The number of kids entering the juvenile justice system has declined steadily in recent years, yet girls continue to represent an ever-growing share of those arrested, detained, and committed to custody. In his latest collection of photographs, Girls in Justice , Richard Ross—who has spent the past eight years documenting incarcerated kids—explores the lives of young women in custody. His haunting photos, taken across different detention facilities, illuminate the difficult circumstances absent caregivers, poverty, physical abuse, sexual violence, etc. In the book, for privacy reasons, the girls are identified only by their initials, and their faces are obscured. And I like the money now. I had gonorrhea when I was
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Girl admits he did nothing wrong, has asked prosecutor to drop the case.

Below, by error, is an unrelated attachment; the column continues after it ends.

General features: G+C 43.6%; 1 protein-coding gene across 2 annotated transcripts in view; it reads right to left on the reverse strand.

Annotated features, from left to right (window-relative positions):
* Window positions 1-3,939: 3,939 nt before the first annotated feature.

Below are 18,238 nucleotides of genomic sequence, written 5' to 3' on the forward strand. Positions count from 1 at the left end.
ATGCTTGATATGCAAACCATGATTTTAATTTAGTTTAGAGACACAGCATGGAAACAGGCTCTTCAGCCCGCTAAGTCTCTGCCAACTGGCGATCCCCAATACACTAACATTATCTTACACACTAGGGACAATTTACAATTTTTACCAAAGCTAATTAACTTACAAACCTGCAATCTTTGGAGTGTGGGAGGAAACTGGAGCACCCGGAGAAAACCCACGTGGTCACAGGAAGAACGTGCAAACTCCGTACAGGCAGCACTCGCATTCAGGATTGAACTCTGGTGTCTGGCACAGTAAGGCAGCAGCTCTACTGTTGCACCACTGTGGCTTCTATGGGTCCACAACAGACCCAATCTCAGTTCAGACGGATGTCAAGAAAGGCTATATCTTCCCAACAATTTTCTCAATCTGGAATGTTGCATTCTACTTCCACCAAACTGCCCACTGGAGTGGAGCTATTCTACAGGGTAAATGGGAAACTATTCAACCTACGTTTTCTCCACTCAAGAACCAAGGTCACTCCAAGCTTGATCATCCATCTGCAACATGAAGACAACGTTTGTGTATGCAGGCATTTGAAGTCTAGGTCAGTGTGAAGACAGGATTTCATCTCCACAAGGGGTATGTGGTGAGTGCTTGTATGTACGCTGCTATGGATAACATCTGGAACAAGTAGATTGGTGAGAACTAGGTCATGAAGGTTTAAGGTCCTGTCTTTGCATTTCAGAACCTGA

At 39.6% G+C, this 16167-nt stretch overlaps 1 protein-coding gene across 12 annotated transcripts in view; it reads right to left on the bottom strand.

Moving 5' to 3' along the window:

It was sitting beside the curb outside my apartment. A white iPhone 4S in surprisingly good condition. I scooped it up from the ground to get a closer look. It probably belonged to a high school girl, judging by the horrendously glittering purple case. I admired the phone anyway — tacky though the case was, it had protected its charge fairly well. No hairline cracks, no dings, no dents… nothing. As I marched into my apartment, throwing my bag on the floor and shedding my coat and shoes, I continued inspecting the phone. Whoever lost it must surely be missing it. I pressed the home button and the screen lit up.
You are now logged in. Forgot your password? Computer science student Zach Anderson, 19, met a girl, 17, on the "Hot or Not? He was from Elkhart, Indiana. She was 20 minutes over the border in Niles, Michigan. They hooked up. But it turned out the girl was really She'd lied to Anderson and also in her profile. Now Zach sits in a Michigan jail, serving 90 days.